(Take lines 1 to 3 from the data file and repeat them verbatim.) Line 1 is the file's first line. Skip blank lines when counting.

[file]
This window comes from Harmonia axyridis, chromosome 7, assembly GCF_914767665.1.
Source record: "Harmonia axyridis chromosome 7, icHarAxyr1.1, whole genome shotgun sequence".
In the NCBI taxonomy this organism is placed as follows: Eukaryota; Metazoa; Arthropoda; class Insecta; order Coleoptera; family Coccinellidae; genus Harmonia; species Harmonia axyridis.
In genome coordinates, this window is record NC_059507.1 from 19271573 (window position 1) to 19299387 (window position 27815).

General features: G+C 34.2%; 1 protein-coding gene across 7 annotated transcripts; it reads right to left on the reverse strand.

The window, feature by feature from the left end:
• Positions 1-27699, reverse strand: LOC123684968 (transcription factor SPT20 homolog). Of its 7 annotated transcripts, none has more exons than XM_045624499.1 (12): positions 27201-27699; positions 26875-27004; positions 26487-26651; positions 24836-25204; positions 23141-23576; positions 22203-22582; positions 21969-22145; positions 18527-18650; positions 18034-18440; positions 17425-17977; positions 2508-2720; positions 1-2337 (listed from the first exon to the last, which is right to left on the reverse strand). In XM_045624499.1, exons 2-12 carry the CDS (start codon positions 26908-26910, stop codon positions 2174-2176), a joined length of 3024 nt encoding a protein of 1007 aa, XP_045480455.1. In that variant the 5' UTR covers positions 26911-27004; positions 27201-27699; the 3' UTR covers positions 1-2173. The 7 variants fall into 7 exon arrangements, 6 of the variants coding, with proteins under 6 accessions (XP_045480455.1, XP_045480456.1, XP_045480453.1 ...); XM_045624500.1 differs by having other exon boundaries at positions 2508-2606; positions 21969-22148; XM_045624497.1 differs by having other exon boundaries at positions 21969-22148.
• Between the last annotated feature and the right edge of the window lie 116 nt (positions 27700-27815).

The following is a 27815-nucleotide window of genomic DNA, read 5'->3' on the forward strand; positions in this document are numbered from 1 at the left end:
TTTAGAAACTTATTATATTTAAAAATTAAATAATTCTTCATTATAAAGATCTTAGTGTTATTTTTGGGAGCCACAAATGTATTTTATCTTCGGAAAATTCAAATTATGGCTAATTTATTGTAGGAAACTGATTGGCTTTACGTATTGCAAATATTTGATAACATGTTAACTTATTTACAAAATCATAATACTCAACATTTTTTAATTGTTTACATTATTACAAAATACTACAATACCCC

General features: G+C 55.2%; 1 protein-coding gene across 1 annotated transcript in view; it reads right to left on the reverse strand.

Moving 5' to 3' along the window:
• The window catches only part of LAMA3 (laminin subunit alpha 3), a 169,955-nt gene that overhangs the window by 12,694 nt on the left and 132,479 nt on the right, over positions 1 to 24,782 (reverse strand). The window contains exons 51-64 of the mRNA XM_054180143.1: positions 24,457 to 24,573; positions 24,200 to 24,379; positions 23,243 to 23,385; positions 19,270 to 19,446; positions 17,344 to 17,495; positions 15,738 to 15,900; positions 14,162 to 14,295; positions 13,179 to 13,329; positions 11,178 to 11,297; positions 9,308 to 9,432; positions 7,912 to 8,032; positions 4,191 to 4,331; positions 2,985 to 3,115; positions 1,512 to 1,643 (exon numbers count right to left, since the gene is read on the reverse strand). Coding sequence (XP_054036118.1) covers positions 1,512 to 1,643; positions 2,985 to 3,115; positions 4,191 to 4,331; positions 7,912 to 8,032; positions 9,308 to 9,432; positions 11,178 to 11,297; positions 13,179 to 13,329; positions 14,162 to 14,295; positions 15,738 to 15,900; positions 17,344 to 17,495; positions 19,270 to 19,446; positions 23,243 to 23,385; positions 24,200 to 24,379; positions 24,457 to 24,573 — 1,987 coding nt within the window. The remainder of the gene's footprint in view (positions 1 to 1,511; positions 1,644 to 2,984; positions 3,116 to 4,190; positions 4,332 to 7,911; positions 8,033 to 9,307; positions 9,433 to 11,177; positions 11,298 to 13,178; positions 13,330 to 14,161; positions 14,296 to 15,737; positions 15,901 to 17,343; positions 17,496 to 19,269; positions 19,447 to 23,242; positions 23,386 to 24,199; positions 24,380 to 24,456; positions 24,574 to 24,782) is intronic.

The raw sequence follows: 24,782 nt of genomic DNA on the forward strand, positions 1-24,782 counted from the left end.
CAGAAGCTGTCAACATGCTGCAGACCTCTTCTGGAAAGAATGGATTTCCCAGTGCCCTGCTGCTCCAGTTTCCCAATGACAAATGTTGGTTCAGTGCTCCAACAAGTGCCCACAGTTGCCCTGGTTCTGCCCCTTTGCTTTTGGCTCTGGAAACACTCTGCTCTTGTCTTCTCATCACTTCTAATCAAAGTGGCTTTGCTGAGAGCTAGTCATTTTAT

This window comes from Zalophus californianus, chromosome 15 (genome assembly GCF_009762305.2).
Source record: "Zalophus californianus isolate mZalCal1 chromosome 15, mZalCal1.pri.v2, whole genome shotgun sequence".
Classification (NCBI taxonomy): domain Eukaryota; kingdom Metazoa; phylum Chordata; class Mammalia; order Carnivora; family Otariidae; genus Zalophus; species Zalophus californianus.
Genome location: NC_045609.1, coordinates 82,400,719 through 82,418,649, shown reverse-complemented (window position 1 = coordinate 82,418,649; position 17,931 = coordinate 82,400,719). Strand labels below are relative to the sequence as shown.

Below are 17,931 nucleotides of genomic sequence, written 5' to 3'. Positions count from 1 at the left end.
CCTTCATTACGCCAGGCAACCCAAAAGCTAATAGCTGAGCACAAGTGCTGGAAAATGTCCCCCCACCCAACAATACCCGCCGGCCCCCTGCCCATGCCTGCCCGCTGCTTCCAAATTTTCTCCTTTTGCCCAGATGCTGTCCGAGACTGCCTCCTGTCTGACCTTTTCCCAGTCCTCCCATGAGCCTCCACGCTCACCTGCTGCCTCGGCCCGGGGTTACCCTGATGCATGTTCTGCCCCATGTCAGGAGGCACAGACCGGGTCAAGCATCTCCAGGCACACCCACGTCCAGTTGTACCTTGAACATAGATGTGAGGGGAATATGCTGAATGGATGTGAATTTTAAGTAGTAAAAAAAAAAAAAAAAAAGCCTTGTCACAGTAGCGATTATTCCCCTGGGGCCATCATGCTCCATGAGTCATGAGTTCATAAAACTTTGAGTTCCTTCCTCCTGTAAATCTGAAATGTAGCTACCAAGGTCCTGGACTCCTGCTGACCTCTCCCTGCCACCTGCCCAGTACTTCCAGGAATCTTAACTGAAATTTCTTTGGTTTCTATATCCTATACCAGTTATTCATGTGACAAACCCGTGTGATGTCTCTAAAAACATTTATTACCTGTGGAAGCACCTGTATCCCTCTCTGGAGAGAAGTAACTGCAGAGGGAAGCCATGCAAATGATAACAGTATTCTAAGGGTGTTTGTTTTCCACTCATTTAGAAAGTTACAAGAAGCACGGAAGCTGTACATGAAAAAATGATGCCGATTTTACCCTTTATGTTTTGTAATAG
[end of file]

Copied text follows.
This window comes from Harmonia axyridis, chromosome 7, assembly GCF_914767665.1.
Source record: "Harmonia axyridis chromosome 7, icHarAxyr1.1, whole genome shotgun sequence".
In the NCBI taxonomy this organism is placed as follows: Eukaryota; Metazoa; Arthropoda; class Insecta; order Coleoptera; family Coccinellidae; genus Harmonia; species Harmonia axyridis.